She is in the Philadelphia Art Museum. He in the Metropolitan Museum of Art in New York.
When I went to the Philadelphia Museum, I told her that I had located him. She was so happy.
The guard told me to step back because I was too close to her.
Portrait, 1912, painted oil on canvas by Alexei von Jawlensky, 1864- 1941, Russian Expressionist active in Germany. Philadelphia Museum of Art.
When I saw him at the Metropolitan Museum of Art I leaned forward and showed him this photo of her and asked him if he had been looking for her. “Yes,” he said. “ Where is she? Can you take me to her?”
The guard told me to step back because I was too close to him.
A portrait of Andre Derain, 1906, oil on cardboard, by Maurice de Vlaminck, French, 1876-1958. Metropolitan Museum of Art, New York.
The first he ever saw her was in a park in Berlin on a hot, hot day. She was camouflaged in the flora.
Mme. Kupka among The Verticals, 1910-11. And details. Oil on canvas. A painting of Frantisek Kupka, 1871-1957, Czech. MOMA, New York. 2016.
He watched and followed as she emerges onto a path. He approached. It was love at first sight.
Lady in a Park, 1914, oil on canvas. August Macke, 1887-1914. MOMA, New York. 2016
The creators of these paintings, along with Andre Derain himself and others in France and Germany including, of course, Henri Matisse participated in the uses of color as expression in the first half of the 20th century.
No sooner had their affair begun when the park lovers had to flee Germany. The Nazis had come to power. They both separately reached the United States. They were separated until now.
The two, who are close in age, spend much time now on the bus between the two cities because they are still on display in their separate cities during open hours at each museum.
So glad. They will be steaming up the museum corridors dancing a fiery tango. When the guards start work in the morning, they will be puzzled by dried flecks of paint up and down the corridors. Slivers of wood also.
2016 being a leap year, she is thinking about what next. She has a couple of weeks to decide.
She does not want to pastel out, however, like the shades of this card (1920’s, United States).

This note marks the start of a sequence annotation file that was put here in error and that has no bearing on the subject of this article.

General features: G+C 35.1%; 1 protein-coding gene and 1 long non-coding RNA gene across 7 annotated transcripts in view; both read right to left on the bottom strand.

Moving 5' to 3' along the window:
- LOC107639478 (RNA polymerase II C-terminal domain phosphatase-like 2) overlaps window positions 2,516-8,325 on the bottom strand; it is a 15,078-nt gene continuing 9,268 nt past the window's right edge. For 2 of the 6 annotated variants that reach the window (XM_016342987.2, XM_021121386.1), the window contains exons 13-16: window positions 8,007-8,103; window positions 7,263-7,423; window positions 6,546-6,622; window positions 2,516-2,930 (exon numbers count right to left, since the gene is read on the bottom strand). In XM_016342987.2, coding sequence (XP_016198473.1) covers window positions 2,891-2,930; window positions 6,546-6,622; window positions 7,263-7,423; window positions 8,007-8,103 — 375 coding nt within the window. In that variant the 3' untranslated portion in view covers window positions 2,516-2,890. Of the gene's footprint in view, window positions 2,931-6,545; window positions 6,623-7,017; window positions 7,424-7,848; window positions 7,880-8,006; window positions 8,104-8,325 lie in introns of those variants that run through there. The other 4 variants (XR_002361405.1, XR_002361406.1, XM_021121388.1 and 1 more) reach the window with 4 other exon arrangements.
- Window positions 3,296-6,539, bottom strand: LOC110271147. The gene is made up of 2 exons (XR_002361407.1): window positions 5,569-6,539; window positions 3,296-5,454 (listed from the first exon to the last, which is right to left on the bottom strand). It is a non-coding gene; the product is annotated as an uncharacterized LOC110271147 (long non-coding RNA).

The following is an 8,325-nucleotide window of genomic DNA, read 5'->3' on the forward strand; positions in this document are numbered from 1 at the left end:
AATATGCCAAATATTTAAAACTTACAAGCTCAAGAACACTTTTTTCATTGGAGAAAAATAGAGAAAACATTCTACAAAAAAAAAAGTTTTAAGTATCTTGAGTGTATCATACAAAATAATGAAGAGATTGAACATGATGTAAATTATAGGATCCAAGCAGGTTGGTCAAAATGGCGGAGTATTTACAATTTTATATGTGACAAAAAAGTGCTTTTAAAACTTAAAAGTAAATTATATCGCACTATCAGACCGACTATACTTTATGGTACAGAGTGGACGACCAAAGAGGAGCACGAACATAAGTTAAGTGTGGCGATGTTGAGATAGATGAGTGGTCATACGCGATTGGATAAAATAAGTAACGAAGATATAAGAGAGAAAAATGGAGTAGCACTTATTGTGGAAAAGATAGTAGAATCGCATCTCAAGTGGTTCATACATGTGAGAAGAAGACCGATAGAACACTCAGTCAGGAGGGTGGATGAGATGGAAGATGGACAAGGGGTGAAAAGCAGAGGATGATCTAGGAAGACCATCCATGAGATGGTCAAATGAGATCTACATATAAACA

She thinks Mabel would have had better luck with John if she had worn livelier colours and avoided the unsubtle hint of the white of a bride not yet a bride. As it is, John is squirming in his seat and is saying that he wants to go home.
Cupid (Eros) has come to me in a dream. He is not amused. You can see that.
A detail of Without Ceres and Bacchus, Venus would freeze (love needs food and wine to thrive); 1600-1603; a drawing of unparalleled skill by Hendrik Goltzius, 1558-1617, German-born Dutch. Ink made with a burin. Philadelphia Art Musuem.
Cupid is one of the primordial gods. He was created when time and eternity and chaos came into being.
Cupid heard the sweet sound of tango of the lovers in the corridors of the Philadelphia Museum and flew over the great staircase to the modern galleries to witness the commotion.
He wants to remind me that it is not I who effected the match I describe above but he, as always, moving secretly in the hearts of those open to him.
Second, he wants to know if it is he who is being portrayed in the pastel postcard: a half human baby, half cat with blue wings and a tail sitting in front of the fireplace casting aspersions about what Mabel is doing because it is Leap Day.
I try to explain: this is an American postcard. We enjoy irreverence when it comes to gods not our own. Gods change with every civilization, I say.
Cupid is even less amused. I am a Primordial Immortal, he shouts.
That’s it for Mabel and John, Cupid says, still shouting. All over. And he flies back to Ceres and Bacchus.
The featured painting is a detail of a composition by Frank Bramblett, 1947-2015, American. Razzle-Dazzle, 1999, made of mixed media, pigments, marble dust, diatomaceous earth and encaustic on panel.